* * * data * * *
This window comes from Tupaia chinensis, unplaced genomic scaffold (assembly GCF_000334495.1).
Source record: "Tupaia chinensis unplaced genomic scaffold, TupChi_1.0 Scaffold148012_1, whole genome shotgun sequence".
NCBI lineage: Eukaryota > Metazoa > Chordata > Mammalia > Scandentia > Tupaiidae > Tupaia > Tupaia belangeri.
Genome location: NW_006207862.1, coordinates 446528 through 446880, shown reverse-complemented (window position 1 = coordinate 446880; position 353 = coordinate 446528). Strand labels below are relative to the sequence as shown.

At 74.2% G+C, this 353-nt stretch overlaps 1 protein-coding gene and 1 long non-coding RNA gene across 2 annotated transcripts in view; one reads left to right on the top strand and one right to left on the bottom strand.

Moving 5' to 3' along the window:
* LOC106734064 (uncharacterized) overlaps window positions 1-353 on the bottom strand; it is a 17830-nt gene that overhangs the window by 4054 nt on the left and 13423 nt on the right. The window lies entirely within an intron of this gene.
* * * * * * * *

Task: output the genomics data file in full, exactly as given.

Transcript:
This window comes from Tupaia chinensis, unplaced genomic scaffold (assembly GCF_000334495.1).
Source record: "Tupaia chinensis unplaced genomic scaffold, TupChi_1.0 Scaffold148012_1, whole genome shotgun sequence".
NCBI lineage: Eukaryota > Metazoa > Chordata > Mammalia > Scandentia > Tupaiidae > Tupaia > Tupaia belangeri.
Genome location: NW_006207862.1, coordinates 446528 through 446880, shown reverse-complemented (window position 1 = coordinate 446880; position 353 = coordinate 446528). Strand labels below are relative to the sequence as shown.

At 74.2% G+C, this 353-nt stretch overlaps 1 protein-coding gene and 1 long non-coding RNA gene across 2 annotated transcripts in view; one reads left to right on the top strand and one right to left on the bottom strand.

Moving 5' to 3' along the window:
* LOC106734064 (uncharacterized) overlaps window positions 1-353 on the bottom strand; it is a 17830-nt gene that overhangs the window by 4054 nt on the left and 13423 nt on the right. The window lies entirely within an intron of this gene.